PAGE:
Basil is the king of herbs, ("basil" means king). And apparently it is not only the holy herb, it is also the herb of Satan. Is there no end to this herb's versatility? It's also good in a pot, just ask Lisabetta, a character in a poem by Boccaccio's Decameron who kept her lover's head in a pot with basil on top, so she could get up in the middle of the night and give the pot a cuddle when she felt lonely ... or peckish. Lisabetta's antics give a neat twist to the Portuguese tradition of giving your lover a pot of basil on the holiday of St John. The list of spiritual associations afforded this herb just goes on and on, mainly good but sometimes not. The ancient Greeks reckon it was a sign of hatred to be given basil and early Europeans believed it had satanic properties. Both cultures also used it as a surefire way to get the deceased through the gates of heaven, so the dead were sent off with a sprig of basil in their palm.
Basil has had a strong culinary tradition for a very long time, over 5000 years. Originating in India, it spread down through Southeast Asia (where cultivars such as Thai basil and lemon basil established) and west into the Mediterranean and on to northern Europe. I'm not sure when the relationship between basil and tomatoes established, but it's now the Kenny and Dolly of gardening.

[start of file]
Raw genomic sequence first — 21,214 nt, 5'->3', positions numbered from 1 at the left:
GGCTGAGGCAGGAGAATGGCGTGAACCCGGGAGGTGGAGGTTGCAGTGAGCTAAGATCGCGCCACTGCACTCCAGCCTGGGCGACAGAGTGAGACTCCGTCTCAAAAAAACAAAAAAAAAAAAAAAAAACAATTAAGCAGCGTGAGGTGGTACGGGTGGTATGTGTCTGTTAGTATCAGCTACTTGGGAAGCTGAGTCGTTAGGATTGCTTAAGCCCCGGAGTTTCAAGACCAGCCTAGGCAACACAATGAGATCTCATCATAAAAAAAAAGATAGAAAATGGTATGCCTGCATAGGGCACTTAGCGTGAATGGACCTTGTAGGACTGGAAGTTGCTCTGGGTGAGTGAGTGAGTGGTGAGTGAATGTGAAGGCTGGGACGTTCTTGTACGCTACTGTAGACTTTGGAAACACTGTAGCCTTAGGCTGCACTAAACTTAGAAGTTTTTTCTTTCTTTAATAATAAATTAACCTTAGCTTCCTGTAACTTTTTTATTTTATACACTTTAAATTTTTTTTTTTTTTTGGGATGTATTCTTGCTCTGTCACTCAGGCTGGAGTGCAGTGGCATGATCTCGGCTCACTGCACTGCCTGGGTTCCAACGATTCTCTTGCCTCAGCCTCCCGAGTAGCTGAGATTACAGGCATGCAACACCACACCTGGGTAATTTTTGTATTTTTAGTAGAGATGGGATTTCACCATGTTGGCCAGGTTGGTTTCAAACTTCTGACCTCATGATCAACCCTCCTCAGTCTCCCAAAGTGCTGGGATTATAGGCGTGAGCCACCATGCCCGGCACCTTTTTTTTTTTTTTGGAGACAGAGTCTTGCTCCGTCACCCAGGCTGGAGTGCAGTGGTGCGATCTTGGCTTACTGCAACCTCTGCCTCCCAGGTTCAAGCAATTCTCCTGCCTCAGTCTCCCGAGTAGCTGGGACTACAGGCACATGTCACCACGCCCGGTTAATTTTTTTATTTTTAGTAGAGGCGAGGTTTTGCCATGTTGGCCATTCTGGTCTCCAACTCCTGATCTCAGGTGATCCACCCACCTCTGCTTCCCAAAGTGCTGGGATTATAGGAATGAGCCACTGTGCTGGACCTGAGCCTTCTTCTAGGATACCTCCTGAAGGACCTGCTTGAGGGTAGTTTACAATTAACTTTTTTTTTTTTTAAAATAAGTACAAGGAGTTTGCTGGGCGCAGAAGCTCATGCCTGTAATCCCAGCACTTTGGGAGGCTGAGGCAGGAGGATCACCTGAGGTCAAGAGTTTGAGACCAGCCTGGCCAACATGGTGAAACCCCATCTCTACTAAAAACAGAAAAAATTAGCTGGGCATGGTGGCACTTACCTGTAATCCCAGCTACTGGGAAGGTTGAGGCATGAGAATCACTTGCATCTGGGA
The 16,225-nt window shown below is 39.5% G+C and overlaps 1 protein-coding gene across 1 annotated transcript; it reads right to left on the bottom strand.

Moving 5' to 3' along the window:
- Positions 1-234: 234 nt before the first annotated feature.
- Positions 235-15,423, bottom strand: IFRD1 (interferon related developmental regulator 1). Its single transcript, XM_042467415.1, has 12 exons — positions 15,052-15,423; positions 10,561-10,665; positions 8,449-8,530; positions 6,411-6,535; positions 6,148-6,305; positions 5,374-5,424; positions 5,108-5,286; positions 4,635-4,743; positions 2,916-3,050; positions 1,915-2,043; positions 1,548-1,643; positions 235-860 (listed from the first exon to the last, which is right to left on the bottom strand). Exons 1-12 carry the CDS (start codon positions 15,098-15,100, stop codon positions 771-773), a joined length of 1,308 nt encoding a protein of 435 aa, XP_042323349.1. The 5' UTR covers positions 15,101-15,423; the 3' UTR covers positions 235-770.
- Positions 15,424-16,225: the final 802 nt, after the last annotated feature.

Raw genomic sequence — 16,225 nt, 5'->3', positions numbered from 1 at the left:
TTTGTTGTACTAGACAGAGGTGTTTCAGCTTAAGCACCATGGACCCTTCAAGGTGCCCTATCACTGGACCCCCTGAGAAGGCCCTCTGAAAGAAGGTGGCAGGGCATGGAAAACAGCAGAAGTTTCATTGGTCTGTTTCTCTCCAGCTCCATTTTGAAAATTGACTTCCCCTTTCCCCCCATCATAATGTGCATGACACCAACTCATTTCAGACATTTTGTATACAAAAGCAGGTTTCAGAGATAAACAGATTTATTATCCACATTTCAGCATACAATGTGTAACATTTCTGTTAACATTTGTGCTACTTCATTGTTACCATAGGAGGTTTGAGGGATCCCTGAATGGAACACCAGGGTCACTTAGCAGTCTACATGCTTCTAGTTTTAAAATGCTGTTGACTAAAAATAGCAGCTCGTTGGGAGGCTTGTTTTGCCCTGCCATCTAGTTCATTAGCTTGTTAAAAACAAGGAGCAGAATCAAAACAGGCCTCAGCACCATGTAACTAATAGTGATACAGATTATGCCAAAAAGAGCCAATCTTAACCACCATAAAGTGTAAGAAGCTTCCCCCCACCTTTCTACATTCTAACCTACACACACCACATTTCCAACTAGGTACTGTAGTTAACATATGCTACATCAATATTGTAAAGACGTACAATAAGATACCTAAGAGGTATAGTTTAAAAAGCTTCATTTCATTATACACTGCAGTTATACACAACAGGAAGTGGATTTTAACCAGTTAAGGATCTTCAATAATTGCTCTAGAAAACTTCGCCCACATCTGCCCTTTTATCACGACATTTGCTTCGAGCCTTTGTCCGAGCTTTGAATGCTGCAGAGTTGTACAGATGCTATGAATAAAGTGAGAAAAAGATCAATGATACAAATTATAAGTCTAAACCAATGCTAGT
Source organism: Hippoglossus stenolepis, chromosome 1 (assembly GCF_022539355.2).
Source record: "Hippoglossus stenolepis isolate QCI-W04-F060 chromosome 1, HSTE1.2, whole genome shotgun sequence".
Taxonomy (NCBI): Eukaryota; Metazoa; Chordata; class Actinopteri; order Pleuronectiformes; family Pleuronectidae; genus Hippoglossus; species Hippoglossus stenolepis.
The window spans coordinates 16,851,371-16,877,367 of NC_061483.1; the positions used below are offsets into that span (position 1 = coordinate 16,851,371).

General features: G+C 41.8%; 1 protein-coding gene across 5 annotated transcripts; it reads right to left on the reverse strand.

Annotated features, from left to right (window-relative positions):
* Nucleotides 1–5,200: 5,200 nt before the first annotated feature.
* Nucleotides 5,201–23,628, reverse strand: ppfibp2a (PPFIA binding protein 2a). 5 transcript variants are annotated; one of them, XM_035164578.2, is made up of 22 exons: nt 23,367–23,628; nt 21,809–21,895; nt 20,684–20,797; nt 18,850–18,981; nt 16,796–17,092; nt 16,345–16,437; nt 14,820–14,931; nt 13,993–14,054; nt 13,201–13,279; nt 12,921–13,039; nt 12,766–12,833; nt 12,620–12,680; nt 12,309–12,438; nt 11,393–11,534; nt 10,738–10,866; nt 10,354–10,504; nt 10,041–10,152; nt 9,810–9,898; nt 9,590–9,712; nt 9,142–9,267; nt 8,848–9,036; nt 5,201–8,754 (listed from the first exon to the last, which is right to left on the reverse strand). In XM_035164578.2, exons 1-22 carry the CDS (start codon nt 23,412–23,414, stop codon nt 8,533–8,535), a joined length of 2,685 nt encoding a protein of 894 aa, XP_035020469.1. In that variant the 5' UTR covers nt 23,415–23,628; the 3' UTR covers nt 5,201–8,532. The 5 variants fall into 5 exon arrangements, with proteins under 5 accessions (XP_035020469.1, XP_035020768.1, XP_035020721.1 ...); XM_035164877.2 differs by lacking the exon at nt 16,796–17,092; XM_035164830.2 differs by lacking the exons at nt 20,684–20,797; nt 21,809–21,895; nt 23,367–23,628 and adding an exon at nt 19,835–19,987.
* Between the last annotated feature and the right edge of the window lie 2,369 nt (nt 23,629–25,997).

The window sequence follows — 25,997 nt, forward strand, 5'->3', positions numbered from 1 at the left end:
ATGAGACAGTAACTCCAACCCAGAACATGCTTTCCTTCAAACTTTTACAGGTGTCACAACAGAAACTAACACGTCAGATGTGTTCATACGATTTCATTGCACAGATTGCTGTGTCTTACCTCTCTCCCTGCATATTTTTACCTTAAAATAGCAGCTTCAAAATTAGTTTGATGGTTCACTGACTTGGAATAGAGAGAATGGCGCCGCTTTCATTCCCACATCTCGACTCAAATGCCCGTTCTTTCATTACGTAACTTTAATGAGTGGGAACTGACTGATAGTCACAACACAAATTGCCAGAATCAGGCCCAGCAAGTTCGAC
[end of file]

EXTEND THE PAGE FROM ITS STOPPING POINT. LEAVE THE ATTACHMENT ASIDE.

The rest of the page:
I find that the larger lettuce leaf varieties of basil tend to bolt (flower early) in the middle of summer but are beautiful with their soft ruffles and deep colour. Growing these among tomatoes has the added benefit of giving the basil shade from the heat of the day thus curbing its reproductive tendency (flowering). Fine verde or Greek basil are good in full sun and with their small fingernail-sized leaves and globe-forming shrubby habit they make great borders or patio plants. Like their more traditional cousins, the Genovese basil, they are available in a deep purple hue and will re-foliate well when picked or trimmed.
Basil likes a free draining soil and plenty of water. Although I mentioned they like partial shade in the heat of summer, that's not to say they like full shade all year round. Still plant your basil in a sunny spot but utilise areas near climbing frames or other structures. As I also mentioned earlier, basil will grow well in pots (severed heads aside). Again a free draining soil with a regular watering regime will see your basil thrive.
And as a sprout or micro green basil has proven itself as an interesting and refreshing addition to most summer salads. There's no doubt that if you propagate your own from seed (just use a good seed mix, water regularly and follow the instructions on the packet) having literally buckets of basil will be your holy legacy this summer... Amen.